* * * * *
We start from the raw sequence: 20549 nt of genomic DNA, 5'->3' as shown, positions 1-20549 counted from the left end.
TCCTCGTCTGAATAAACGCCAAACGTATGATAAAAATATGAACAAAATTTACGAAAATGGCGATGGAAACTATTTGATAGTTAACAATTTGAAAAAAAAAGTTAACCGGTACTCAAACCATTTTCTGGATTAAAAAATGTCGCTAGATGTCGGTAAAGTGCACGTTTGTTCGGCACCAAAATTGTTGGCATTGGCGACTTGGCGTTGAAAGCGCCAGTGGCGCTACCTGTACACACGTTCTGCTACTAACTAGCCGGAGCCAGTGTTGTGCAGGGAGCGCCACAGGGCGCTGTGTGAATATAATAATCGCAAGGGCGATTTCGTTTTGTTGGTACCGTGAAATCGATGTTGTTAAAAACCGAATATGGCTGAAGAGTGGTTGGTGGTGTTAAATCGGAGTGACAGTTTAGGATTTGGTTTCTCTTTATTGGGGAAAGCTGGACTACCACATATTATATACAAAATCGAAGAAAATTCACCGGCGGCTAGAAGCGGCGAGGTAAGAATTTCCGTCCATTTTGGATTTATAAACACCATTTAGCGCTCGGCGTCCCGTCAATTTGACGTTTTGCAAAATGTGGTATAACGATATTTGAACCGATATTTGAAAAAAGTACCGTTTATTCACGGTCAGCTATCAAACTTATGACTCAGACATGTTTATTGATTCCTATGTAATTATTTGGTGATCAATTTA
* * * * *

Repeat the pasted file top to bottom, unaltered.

We start from the raw sequence: 20549 nt of genomic DNA, 5'->3' as shown, positions 1-20549 counted from the left end.
TCCTCGTCTGAATAAACGCCAAACGTATGATAAAAATATGAACAAAATTTACGAAAATGGCGATGGAAACTATTTGATAGTTAACAATTTGAAAAAAAAAGTTAACCGGTACTCAAACCATTTTCTGGATTAAAAAATGTCGCTAGATGTCGGTAAAGTGCACGTTTGTTCGGCACCAAAATTGTTGGCATTGGCGACTTGGCGTTGAAAGCGCCAGTGGCGCTACCTGTACACACGTTCTGCTACTAACTAGCCGGAGCCAGTGTTGTGCAGGGAGCGCCACAGGGCGCTGTGTGAATATAATAATCGCAAGGGCGATTTCGTTTTGTTGGTACCGTGAAATCGATGTTGTTAAAAACCGAATATGGCTGAAGAGTGGTTGGTGGTGTTAAATCGGAGTGACAGTTTAGGATTTGGTTTCTCTTTATTGGGGAAAGCTGGACTACCACATATTATATACAAAATCGAAGAAAATTCACCGGCGGCTAGAAGCGGCGAGGTAAGAATTTCCGTCCATTTTGGATTTATAAACACCATTTAGCGCTCGGCGTCCCGTCAATTTGACGTTTTGCAAAATGTGGTATAACGATATTTGAACCGATATTTGAAAAAAGTACCGTTTATTCACGGTCAGCTATCAAACTTATGACTCAGACATGTTTATTGATTCCTATGTAATTATTTGGTGATCAATTTA